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NPHW 2008: Climate Change and Preparedness?

April 7, 2008

Every year, the American Public Health Association holds a week-long campaign focusing on raising awareness for a critical public health issue, calling it National Public Health Week. Last year’s focus was on preparedness issues, and this year is on the effects of climate change on the public’s health. As a good public health citizen, I’ve decided to participate with a series of three posts on climate change and how it will affect preparedness issues. Actually, scratch that, it won’t affect preparedness — it already is.

Already?! Whatchou talkin’ bout, Jimmy? I know that there are those who feel that climate change is nothing but a ruse by long-haired hippies to, um, do something genuinely evil. In the scientific community, though, the evidence is overwhelming. Being a science-based outfit, we tend to come down on the side that global warming is real, and having real effects. One only needs to read the Science section of any major American newspaper. From changes beneath our feet, to cataclysmic events a world away, the evidence that something unusual is going on abounds.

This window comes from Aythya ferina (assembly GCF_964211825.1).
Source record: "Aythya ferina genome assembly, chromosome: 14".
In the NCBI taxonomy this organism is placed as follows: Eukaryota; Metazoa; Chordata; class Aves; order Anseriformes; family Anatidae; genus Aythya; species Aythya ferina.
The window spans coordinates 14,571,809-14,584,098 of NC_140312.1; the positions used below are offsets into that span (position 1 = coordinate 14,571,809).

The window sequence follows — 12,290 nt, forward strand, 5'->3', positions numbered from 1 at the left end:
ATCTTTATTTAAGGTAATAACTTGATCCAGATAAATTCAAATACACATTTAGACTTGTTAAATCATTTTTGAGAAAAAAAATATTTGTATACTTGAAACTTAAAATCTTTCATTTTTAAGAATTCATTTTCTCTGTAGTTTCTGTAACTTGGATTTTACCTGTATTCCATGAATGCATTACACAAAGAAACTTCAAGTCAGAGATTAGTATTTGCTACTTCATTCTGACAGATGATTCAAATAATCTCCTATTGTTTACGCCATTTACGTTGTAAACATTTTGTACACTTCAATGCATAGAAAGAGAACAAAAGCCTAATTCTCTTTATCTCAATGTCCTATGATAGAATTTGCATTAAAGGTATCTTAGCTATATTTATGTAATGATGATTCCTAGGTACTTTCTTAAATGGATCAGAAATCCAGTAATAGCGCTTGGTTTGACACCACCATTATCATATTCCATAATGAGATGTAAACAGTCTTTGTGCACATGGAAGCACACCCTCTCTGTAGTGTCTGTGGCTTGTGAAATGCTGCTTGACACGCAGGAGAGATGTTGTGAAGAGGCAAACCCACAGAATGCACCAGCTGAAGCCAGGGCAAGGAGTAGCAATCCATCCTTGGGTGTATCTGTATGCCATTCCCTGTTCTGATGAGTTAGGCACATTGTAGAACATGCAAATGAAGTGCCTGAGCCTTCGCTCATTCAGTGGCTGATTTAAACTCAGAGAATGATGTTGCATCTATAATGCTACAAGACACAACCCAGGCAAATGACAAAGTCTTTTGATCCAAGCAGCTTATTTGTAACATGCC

What does that mean for public health in general, and preparedness specifically? Well, the CDC has a great, free, journal called Emerging Infectious Diseases. To say that it’s technical would be an understatement, though just a quick scan of the headlines over time will show a number of unusual disease outbreaks and diseases showing up in uncommon places. As the temperature of our planet changes, so does the range of its flora and fauna. Diseases are migrating in ways never seen before, vectors are showing up in places that are unprepared to handle the resulting infections, low-lying lands are being exposed to threats of inundation unlike that of any other time in human history.

All of those issues are directly related to extreme changes in the climate. And they don’t even touch on the human response to climate change. You think we’ve got terrorism now? Wait until Renaissance Island becomes connected to mainland Uzbekistan. Wait until the Colorado River runs dry. Wait until every arable acre in China has become desert. These are the scenarios that should be keeping our government officials up at night.

I’ll touch on some of these issues this week, and encourage everyone to take note of NPHW events going on around them. Also note that APHA has established a blog and a Twitter page for NPHW.

Image borrowed, with apologies.

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